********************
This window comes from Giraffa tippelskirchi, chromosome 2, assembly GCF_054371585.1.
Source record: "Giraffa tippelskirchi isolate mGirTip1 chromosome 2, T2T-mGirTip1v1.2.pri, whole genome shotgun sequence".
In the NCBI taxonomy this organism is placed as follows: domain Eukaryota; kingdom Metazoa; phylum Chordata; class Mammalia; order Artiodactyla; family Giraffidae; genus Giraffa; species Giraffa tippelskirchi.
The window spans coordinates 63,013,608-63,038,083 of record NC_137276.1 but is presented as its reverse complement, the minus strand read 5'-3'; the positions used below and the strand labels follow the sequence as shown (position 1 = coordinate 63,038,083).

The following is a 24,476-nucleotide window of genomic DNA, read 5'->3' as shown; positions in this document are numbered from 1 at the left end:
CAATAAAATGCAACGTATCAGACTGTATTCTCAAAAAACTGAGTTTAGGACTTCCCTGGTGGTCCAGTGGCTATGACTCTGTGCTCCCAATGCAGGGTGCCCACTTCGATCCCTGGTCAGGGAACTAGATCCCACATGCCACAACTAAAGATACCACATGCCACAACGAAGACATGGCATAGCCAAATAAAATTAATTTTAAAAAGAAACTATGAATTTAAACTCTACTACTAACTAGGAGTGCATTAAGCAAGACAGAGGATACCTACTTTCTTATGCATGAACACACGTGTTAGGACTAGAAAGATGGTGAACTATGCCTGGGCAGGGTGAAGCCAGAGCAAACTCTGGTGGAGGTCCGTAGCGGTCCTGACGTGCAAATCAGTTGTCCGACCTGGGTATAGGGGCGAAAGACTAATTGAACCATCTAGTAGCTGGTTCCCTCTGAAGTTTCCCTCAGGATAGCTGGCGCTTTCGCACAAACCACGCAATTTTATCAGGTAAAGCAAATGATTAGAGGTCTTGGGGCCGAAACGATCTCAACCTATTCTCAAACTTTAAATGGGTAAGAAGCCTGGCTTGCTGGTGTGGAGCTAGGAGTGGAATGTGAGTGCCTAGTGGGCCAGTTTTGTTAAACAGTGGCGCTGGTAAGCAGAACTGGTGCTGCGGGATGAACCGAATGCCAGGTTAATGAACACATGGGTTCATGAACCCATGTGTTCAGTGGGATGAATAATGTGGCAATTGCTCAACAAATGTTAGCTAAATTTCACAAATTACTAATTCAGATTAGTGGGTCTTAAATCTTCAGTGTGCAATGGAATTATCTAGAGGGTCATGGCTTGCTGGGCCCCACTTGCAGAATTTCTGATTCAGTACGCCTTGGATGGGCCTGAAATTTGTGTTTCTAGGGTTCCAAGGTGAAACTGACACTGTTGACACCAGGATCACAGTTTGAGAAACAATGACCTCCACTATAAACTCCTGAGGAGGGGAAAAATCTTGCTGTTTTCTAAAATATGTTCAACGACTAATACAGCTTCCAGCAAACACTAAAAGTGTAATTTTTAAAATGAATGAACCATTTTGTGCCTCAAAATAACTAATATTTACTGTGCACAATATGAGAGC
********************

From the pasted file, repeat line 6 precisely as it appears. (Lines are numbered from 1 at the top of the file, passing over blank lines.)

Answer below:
CAATAAAATGCAACGTATCAGACTGTATTCTCAAAAAACTGAGTTTAGGACTTCCCTGGTGGTCCAGTGGCTATGACTCTGTGCTCCCAATGCAGGGTGCCCACTTCGATCCCTGGTCAGGGAACTAGATCCCACATGCCACAACTAAAGATACCACATGCCACAACGAAGACATGGCATAGCCAAATAAAATTAATTTTAAAAAGAAACTATGAATTTAAACTCTACTACTAACTAGGAGTGCATTAAGCAAGACAGAGGATACCTACTTTCTTATGCATGAACACACGTGTTAGGACTAGAAAGATGGTGAACTATGCCTGGGCAGGGTGAAGCCAGAGCAAACTCTGGTGGAGGTCCGTAGCGGTCCTGACGTGCAAATCAGTTGTCCGACCTGGGTATAGGGGCGAAAGACTAATTGAACCATCTAGTAGCTGGTTCCCTCTGAAGTTTCCCTCAGGATAGCTGGCGCTTTCGCACAAACCACGCAATTTTATCAGGTAAAGCAAATGATTAGAGGTCTTGGGGCCGAAACGATCTCAACCTATTCTCAAACTTTAAATGGGTAAGAAGCCTGGCTTGCTGGTGTGGAGCTAGGAGTGGAATGTGAGTGCCTAGTGGGCCAGTTTTGTTAAACAGTGGCGCTGGTAAGCAGAACTGGTGCTGCGGGATGAACCGAATGCCAGGTTAATGAACACATGGGTTCATGAACCCATGTGTTCAGTGGGATGAATAATGTGGCAATTGCTCAACAAATGTTAGCTAAATTTCACAAATTACTAATTCAGATTAGTGGGTCTTAAATCTTCAGTGTGCAATGGAATTATCTAGAGGGTCATGGCTTGCTGGGCCCCACTTGCAGAATTTCTGATTCAGTACGCCTTGGATGGGCCTGAAATTTGTGTTTCTAGGGTTCCAAGGTGAAACTGACACTGTTGACACCAGGATCACAGTTTGAGAAACAATGACCTCCACTATAAACTCCTGAGGAGGGGAAAAATCTTGCTGTTTTCTAAAATATGTTCAACGACTAATACAGCTTCCAGCAAACACTAAAAGTGTAATTTTTAAAATGAATGAACCATTTTGTGCCTCAAAATAACTAATATTTACTGTGCACAATATGAGAGC